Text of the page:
“The play is about how young people get caged into new estates with the prospects of soulless, nature-less working lives ahead of them. Johnny Byron is a useful way out for those young people but he’s also got a wild, reckless side to him – some audiences might well be horrified by him.”
Does it bother him that he gets labelled an eccentric? He laughs. “Can a person be too eccentric, given the present state of lunacy on the planet?” He points out that he’s a Capricorn: “I’m a goat – very stubborn. My wife [the composer and musician Claire van Kampen] is surprised by how much I love washing up dishes. I also like to build things!”
Born in Kent, the eldest son of two English teachers, he grew up in Connecticut, then Wisconsin, when his father was made head of a Milwaukee preparatory school. It’s not hard to conclude – and he confirms it – that he would have felt like an outsider in both countries.
“That’s true but it’s in my nature, too,” he says. “I’ve always been someone who, if you say, ‘There’s the fence, don’t go beyond it’, I try to do just that. I am drawn like a moth to a flame to mystery, to things I can’t explain.”
Rylance will for ever – or at least, so long as people still venerate Shakespeare in this country – be remembered as the actor who got the replica Globe up and running, and with a quality of artistic integrity that silenced the nay-sayers who predicted only the triumph of theme-park kitsch.
Does he go back there? Does he miss the place? Yes and no. “It was a great grief to go, but also a relief,” he says. “Eventually the job overwhelmed me. I had moments when I saw the success of it but mostly I couldn’t. I left because I had disagreements with the board about the general direction of the centre but to be fair, I was 10 years into it. I got tired and I was starting to make mistakes. So it was a good thing I stepped down when I did.”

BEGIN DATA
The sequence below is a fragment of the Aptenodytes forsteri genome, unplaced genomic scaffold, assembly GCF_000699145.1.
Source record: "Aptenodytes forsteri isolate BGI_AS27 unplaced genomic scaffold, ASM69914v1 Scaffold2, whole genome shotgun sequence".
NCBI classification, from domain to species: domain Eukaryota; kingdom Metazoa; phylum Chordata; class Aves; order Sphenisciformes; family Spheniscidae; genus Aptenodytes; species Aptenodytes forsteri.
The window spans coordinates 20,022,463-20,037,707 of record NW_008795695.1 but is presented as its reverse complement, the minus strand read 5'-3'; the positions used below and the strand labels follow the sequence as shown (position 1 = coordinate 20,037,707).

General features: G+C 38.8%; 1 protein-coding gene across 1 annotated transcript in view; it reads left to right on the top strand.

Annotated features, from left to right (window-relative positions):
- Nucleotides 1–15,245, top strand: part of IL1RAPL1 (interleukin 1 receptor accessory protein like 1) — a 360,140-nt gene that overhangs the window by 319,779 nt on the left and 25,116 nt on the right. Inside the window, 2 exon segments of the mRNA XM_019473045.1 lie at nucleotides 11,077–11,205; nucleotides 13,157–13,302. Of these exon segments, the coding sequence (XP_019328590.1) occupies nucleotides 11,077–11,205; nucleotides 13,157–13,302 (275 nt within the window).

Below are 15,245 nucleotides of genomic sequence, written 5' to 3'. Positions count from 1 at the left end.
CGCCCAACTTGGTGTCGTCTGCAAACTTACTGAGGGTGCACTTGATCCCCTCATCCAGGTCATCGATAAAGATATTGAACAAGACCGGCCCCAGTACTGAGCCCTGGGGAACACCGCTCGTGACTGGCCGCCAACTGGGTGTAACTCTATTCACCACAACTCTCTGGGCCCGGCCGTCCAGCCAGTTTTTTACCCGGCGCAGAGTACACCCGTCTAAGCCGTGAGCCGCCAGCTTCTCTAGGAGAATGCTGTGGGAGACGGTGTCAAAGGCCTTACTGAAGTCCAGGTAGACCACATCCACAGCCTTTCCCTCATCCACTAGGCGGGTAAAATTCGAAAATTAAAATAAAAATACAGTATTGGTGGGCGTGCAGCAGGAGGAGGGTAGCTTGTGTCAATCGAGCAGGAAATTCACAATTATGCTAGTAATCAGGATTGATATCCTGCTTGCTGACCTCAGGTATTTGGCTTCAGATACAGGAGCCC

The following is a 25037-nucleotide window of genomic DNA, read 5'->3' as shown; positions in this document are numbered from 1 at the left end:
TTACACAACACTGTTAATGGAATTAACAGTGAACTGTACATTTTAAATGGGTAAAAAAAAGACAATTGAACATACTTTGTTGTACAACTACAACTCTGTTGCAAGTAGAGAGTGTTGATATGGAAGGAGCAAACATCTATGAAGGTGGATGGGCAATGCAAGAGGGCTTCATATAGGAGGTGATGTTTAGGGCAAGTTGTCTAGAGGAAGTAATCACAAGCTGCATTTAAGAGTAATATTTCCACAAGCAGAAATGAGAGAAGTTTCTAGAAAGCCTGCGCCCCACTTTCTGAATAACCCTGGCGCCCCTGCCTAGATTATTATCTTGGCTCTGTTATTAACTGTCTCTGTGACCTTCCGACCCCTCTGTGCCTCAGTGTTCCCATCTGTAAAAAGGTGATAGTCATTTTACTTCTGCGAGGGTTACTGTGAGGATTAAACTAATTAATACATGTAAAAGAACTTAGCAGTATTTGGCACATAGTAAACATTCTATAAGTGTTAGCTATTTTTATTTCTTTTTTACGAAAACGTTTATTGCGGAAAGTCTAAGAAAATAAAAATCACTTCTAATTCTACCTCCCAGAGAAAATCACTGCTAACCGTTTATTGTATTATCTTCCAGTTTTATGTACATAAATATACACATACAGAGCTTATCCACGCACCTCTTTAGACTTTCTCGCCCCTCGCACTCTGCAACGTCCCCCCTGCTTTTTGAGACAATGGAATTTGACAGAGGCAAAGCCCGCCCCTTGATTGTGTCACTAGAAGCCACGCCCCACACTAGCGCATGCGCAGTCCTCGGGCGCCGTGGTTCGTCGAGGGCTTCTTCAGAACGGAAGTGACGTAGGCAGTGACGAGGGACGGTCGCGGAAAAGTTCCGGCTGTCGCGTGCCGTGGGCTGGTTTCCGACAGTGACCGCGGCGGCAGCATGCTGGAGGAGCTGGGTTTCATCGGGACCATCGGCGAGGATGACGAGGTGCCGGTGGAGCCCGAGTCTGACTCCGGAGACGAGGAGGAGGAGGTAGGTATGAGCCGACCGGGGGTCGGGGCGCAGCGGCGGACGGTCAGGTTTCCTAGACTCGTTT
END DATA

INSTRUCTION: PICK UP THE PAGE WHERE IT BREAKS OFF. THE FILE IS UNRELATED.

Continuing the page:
Oddly enough it was at the Globe that the seeds of this current project were first planted, through a larky friendship between him and Ian Rickson, then the Royal Court’s artistic director (and Butterworth’s favoured director). “I used to invite him down to play ball-games in the Globe late at night. We had a weird game called ‘yard ball’. He would bring his crew down. I would call him Lord Chelsea – he would call me Lord Southwark and we’d have battles.”
Does that sound cranky?
Others might see it as a rather astute, unblemished form of networking: “I must have said how much I liked Jez’s plays because he sent me an early draft of this play back in about 2003, asking me whether I’d do it. I said yes straightaway.”
According to Butterworth, Rylance’s enthusiasm was instrumental in prompting him to develop the script further, to the extent that he now can’t conceive of anyone else in the role. “As far as I’m concerned you might as well burn this script after we’ve finished with it because I don’t see how anyone else could do it as well as he does,” he says. “You need to feel the charisma of a genuine eccentric, someone who gives you goose-pimples when they walk on. Mark Rylance just has all that, naturally What he brings with him is a real fire – heat and light together. When he’s on stage, you get proper illumination.”
Dominic Cavendish is the lead theatre critic for The Daily Telegraph. He is the founding editor of the audio archive Theatrevoice